For the second time in less than two weeks, an old media player has bought a piece of a major podcast company.
Hubbard Radio, a Minnesota-based company that operates 30 radio stations in seven of the country's biggest markets, announced Monday it had acquired a 30 percent stake in PodcastOne, the leading podcast network, whose 200 shows deliver more than 400 million impressions every month. The two companies will work together on content development and cross promotion, as well as local, regional and national joint marketing and advertising.
“I view this as not only a great deal for both of our companies, but more importantly, for the radio industry as a whole,” PodcastOne founder Norm Pattiz said in a statement. “Embracing all forms of audio distribution, from broadcasting to streaming and on-demand is what will drive radio as a medium.”
The investment puts Hubbard in a position to expand a digital operation that already stands out in the world of terrestrial radio. The privately held company generated more than 8 percent of its annual revenue from digital sources, compared to an industry standard of 5 percent, according to a recent report from Moody’s.
It also resonates with Hubbard chair and CEO Ginny Morris’s strategy of building shows for specific, clearly defined audience segments. Under Morris’ watch, Hubbard was one of the first radio broadcasting companies in the country to launch a talk radio format aimed specifically at women.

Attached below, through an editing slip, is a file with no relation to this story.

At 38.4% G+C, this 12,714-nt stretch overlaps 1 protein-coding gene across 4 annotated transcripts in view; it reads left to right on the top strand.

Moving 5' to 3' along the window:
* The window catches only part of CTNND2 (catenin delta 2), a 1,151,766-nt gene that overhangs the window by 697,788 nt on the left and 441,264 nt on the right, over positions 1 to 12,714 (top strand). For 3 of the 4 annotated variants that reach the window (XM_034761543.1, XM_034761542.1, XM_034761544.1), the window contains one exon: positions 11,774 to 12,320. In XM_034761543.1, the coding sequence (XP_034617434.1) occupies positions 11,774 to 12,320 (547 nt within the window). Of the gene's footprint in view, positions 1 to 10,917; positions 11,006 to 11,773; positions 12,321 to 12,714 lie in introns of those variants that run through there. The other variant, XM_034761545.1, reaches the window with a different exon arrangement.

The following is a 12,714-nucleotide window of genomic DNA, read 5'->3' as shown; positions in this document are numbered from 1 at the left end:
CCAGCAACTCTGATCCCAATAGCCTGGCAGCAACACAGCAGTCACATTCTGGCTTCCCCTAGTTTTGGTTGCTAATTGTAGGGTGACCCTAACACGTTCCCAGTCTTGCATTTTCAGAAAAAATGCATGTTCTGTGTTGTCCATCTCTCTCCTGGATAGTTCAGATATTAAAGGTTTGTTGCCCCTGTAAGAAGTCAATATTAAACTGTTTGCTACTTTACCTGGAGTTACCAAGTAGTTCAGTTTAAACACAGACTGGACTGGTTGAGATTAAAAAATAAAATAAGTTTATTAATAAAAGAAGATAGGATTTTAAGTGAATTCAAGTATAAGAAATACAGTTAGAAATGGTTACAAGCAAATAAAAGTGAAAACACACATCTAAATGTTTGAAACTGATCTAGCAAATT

Buying an interest in a company that produces and serves up audio programming on demand aligns well with the company’s plans. “To make great content available at the convenience of the consumer is a natural evolution and one that our industry is beginning to embrace,” Morris said in a statement. “It will provide additional options that expand our audience and build the value of our existing assets.”
On some level, the move also allows both Hubbard and PodcastOne to keep up with the Joneses. Other large terrestrial radio players, including iHeartMedia (formerly known as Clear Channel) and CBS Radio, have launched their own podcast offerings recently. Others, like Cumulus Media, have sought out partners (in Cumulus’ case, the streaming music service Rdio) to broaden the reach of their programming. Even streaming music services like Spotify and Deezer have made moves to add podcasts to their content offerings.
Most recently, E.W. Scripps announced 10 days ago it was buying Midroll, the podcast advertising network that’s home to shows like Marc Maron’s “WTF” and “StarTalk Radio With Neil Degrasse Tyson.”
“This is validation that there's this paradigm shift,” Pat Higbie, the founder and CEO of the advertising technology company XAPP Media, told International Business Times. “Mobile audio is where the consumers are going, and where marketers want to be.”
There is no shortage of numbers to illustrate that shift. According to Edison Research, Americans now listen to 21 million hours’ worth of podcasts every single day, and global Google searches for podcasts are up 32 percent from where they were last year, according to research published this month by Clammr.
But for all the progress podcasting has made as a medium, and for all the enthusiasm broadcasters have shown for it, there is still plenty of room for growth. “The industry is still in a demand-building phase,” PodcastOne CEO Norm Pattiz told International Business Times. “I think we've probably got ten times the revenue we did when we started, but we're still a very small piece of overall ad spending.”
Indeed, the overall amount of money pouring into podcasting or digital radio remains minuscule compared to the amounts poured into digital video, and the medium faces a number of hurdles when it comes to standardizing definitions and ad units.
Until those get resolved, moves like the one announced Monday are likely to continue. "The consolidation that's going on will help the market considerably," Higbie said. "The big advertisers want to advertise at scale, and they want to get to as many listeners as they can."